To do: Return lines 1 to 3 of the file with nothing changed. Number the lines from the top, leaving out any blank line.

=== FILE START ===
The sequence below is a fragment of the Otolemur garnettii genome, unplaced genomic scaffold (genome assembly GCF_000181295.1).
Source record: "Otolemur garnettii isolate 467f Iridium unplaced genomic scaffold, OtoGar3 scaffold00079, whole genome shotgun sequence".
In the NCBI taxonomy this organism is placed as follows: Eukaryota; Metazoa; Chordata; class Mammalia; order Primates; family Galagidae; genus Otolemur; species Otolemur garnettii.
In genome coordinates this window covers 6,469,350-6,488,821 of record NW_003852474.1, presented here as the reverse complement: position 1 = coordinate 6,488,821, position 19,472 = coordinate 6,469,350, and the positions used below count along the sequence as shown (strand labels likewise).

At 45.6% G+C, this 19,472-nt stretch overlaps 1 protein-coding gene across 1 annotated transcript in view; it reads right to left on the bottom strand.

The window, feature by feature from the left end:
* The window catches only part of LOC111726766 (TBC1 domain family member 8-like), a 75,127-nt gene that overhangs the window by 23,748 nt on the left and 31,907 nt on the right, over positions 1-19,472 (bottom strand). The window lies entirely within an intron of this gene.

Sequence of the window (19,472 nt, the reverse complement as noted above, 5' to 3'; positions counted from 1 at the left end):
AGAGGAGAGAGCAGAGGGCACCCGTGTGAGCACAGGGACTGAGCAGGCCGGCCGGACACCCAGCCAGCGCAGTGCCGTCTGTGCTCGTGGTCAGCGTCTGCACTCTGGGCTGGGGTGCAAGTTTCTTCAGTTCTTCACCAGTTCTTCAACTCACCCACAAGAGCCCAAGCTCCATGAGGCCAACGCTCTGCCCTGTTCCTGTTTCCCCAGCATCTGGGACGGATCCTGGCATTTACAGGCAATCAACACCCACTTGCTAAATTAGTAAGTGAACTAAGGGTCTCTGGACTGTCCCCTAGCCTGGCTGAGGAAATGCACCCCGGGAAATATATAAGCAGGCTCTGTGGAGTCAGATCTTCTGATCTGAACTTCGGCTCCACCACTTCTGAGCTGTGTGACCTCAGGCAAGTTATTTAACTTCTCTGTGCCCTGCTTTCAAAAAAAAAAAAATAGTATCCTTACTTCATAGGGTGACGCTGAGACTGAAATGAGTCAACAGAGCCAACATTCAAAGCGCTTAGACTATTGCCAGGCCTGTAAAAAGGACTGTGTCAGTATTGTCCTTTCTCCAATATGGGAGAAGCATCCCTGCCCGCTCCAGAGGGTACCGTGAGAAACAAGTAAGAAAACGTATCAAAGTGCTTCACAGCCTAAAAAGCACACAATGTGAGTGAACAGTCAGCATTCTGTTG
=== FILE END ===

The sequence below is a fragment of the Otolemur garnettii genome, unplaced genomic scaffold (genome assembly GCF_000181295.1).
Source record: "Otolemur garnettii isolate 467f Iridium unplaced genomic scaffold, OtoGar3 scaffold00079, whole genome shotgun sequence".
In the NCBI taxonomy this organism is placed as follows: Eukaryota; Metazoa; Chordata; class Mammalia; order Primates; family Galagidae; genus Otolemur; species Otolemur garnettii.